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Breezing, not battling, through the day

"We humans are intelligent, but we’ve lost touch with how to thrive.’
Eric Ho

In collaboration with RPC, last week we hosted the webinar, A day in the life of a busy, successful ‘un-stressed’, ‘un-burnt out’ colleague, part of the Click and Reflect series, on 22 May.

If working flat out as an in-house lawyer wasn’t full-on already, the last few months have brought a whole new range of practical, emotional and psychological challenges.

Merging work with family life as the lockdown continues, the prolonged isolation, loss of social interaction and underlying concerns about the country’s economy are playing increasingly heavily on people’s minds.

Eric Ho, health coach, founder of Bumblebee Wellbeing and himself a former M&A lawyer of 20 years, walked us through some simple techniques for enhancing our wellbeing and boosting our resilience to stress.

To help us breeze, not battle, through the day Eric urges us to seize the opportunities each stage of the day presents:

In the morning

  • Express gratitude for the positive things in our lives. As well as crowding out negative thoughts, gratitude journaling is proven to enhance mental health;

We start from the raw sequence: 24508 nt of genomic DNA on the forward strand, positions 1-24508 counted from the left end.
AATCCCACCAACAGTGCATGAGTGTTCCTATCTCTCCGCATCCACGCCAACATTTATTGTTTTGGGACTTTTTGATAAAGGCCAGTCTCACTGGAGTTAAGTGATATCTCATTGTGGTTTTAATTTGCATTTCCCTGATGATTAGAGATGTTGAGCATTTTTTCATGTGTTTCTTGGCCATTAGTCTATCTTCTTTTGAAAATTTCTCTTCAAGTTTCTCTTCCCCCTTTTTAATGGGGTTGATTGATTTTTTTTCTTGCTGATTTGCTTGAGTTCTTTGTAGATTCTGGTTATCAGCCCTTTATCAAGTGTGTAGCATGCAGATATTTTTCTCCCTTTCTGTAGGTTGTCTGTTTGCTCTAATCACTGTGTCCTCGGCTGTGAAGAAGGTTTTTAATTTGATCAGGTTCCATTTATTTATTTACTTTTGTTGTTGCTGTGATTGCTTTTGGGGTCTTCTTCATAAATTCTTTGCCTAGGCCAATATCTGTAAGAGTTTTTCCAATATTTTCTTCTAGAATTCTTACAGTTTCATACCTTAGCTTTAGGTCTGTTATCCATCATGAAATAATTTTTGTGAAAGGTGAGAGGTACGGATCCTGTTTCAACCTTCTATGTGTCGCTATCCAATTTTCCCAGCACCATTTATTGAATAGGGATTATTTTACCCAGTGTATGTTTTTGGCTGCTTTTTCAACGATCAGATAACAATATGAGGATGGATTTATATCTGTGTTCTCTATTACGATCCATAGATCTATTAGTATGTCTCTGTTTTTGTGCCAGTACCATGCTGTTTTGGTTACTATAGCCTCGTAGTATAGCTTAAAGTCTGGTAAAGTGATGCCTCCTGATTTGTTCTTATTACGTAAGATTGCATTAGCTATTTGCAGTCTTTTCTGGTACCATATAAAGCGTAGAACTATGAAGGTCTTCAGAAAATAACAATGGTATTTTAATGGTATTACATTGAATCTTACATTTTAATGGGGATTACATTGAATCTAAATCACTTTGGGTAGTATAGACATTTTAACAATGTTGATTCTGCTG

• Go outside. The vitamin D from the sunlight kick-starts the circadian rhythms so important to our sleep patterns. Simply going outside in the morning helps us sleep at the end of the day; and
  • Schedule time for self-care. It’s not selfish – it’ll help you help others.

During the day

  • Eat real food. Mental health starts in the gut, so a well-fed body makes for a healthy brain. Avoid refined sugars, refined flour and industrial seed oils;
  • Walk about, or stand up. We’re designed for long periods of low intensity movement. Believe or not, sitting in a chair for long periods is worse than smoking! And
  • Name, tame and reframe people that cause you stress. Define the negative emotion a person is causing you to feel, accept that emotion with compassion and deep belly breathing, then reframe the feeling by identifying a positive element of that person’s behaviour. 

At the end of the day

De-excite yourself 60-90 minutes before bedtime. Avoid TVs and computer screens if possible. The light from these devices disrupts our sleep patterns, causing ‘sleep debt’ to build up; and 
Practice sleep hygiene. Keep your room as dark as possible by using blackout curtains and blinds and blocking off standby lights on any electrical devices. If it helps, use a sleep mask.
Eric concluded the webinar by fielding a selection of questions posted by in-house lawyers during his presentation.

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